Lymphoma is a type of blood-borne disease that starts in white blood cells (lymphocytes). Although lymphoma is normally a term used to define the cancerous types, there are actually two types of lymphomas: Hodgkin and non-Hodgkin. By far, the most common lymphoma is non-Hodgkin. This is different than other lymphomas based on prognosis and pathologic factors. Non-Hodgkin lymphomas are all lymphomas that are not Hodgkin lymphomas. There are innumerable types and classifications of non-Hodgkin lymphomas which will not be discussed in this article. The possible development of non-Hodgkin lymphomas normally increases with age.
Symptoms of Lymphoma
- Common symptoms of lymphoma include:
- Enlarged lymph nodes (usually painless).
- Drenching sweats (most common at night).
- Unintended weight loss.
- Constant tiredness.
Staging in Lymphoma
Stage I is used to refer to cancerous disease within a lymph node. Stage II is used to refer to cancerous disease found in more than one lymph node. Stage III is used to refer to cancerous disease involving both sides of the diaphragm. Stage IV is used to refer to the cancerous spread of the disease in areas other than the lymph nodes. Lymphomas normally start in lymphocytes that fight infection as compared with leukemia which starts in blood-forming cells within the bone marrow.
Treatment Options for Lymphoma
Current treatment options for lymphomas are currently:
- Watchful waiting.
- Clinical trials.
- Palliative and hospice care.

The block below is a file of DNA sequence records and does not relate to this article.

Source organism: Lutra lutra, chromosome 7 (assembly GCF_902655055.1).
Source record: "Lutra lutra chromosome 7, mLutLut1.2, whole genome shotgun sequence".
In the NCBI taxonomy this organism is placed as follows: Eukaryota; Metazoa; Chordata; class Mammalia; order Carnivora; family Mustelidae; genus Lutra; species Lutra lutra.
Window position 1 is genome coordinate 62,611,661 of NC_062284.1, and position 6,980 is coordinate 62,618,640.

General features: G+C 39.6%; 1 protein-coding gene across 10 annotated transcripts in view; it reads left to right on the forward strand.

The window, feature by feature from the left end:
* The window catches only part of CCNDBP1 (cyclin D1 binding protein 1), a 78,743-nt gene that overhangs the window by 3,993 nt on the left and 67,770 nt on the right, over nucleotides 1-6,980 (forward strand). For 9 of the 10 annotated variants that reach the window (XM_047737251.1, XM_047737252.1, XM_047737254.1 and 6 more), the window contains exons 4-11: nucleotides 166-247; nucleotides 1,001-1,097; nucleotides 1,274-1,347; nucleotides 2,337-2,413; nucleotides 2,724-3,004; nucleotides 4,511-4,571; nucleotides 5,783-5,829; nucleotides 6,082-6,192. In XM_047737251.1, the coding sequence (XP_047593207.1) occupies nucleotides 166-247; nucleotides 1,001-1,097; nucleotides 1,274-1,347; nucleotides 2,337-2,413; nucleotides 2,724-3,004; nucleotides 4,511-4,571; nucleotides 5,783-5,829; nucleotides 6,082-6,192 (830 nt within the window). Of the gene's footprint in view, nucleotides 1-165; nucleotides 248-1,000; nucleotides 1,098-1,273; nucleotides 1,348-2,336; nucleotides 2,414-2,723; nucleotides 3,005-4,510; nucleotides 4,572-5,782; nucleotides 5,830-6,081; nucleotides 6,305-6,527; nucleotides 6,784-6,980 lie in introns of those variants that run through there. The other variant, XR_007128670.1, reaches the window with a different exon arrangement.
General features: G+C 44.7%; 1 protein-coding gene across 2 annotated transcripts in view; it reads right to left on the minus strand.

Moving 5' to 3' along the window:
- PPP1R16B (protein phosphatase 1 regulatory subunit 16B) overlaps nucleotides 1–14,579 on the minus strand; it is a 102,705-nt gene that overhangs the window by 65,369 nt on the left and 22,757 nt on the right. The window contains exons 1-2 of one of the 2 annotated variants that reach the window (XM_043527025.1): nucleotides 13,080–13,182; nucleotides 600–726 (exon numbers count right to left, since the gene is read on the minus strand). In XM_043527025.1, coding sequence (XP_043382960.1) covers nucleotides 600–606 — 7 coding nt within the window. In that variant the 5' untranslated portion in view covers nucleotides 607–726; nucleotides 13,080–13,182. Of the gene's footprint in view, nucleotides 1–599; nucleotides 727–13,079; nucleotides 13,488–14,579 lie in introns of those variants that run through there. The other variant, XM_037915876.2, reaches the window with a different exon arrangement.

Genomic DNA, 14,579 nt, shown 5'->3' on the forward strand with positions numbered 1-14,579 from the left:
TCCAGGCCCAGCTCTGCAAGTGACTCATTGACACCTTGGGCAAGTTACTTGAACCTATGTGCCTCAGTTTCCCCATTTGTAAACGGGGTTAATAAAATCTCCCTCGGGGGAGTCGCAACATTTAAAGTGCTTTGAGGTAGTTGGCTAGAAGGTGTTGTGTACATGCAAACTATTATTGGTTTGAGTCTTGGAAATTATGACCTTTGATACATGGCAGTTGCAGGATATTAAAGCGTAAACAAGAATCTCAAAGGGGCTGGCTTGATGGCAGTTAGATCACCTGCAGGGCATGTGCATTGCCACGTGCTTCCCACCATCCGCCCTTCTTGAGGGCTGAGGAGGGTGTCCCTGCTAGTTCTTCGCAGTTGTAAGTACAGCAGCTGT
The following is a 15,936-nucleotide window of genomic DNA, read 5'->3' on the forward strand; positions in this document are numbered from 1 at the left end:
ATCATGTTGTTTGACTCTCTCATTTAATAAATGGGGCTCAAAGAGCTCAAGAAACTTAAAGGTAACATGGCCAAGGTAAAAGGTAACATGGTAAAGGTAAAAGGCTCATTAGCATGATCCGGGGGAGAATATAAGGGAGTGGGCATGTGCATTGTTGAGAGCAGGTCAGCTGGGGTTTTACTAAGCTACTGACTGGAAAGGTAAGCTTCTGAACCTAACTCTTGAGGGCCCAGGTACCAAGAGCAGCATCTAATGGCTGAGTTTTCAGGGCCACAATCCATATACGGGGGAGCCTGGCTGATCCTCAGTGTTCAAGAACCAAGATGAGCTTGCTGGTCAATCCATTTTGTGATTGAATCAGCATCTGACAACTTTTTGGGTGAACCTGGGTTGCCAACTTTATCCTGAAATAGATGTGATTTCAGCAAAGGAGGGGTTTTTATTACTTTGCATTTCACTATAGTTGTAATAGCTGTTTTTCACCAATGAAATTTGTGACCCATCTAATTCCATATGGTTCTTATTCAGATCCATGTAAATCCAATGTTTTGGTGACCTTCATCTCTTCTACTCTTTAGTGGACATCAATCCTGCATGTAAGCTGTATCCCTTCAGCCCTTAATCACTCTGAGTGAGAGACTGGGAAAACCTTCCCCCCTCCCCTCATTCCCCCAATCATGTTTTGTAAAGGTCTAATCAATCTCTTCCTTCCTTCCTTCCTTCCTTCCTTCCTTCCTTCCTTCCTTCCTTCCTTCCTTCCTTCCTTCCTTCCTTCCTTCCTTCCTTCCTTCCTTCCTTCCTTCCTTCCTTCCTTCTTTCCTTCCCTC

This involves the administration of chemically derived drugs and is the most common treatment option. Patients normally receive a combination of drugs with as many as six different drugs at a time per intravenous administration.
This is another typical form of lymphoma treatment but not yet proven to be as effective as chemotherapy for lymphomas. It is mostly used for treatment of solid tumors. In patients with large tumors commonly in the neck and chest, radiotherapy may be administered following of in conjunction with chemotherapy. Some studies have found that radiologists can focus the radiation beam on a single tumor or group of tumors with attempts made not to damage any healthy tissue.
This is growing in popularity as a new option for treatment for a wide variety of cancers. Patients receiving the drug Rituxan, given as a single agent for lymphomas following the lack of success with chemotherapy and radiotherapy, have found some increase in lifespan.
This is a common treatment for lymphomas. Many patients develop more indolent, slowly progressing disease without direct intervention with the above treatments. This simply involves the patient and physician closely monitoring the patient’s health and well-being when the lymphoma has been discovered but causing no problems. Regular review by a physician can then determine which of the three interventions explained above would best suit the patient.
Some forms of lymphoma are able to be treated with the interventions explained above. However, more often than not, lymphomas may return during or shortly after typical interventions. Clinical trials are not normally recommended for treatment of any cancer much less lymphoma. Patients are often hesitant to receive continued intervention based on the exhausting and painful side effects caused by all previously described interventions.
Palliative and Hospice Care
This care is administered in cases where the patient has exhausted all forms of treatment. Starting palliative and hospice care should be gently but firmly be discussed with the patient by the physician to make their remaining life as comfortable as possible.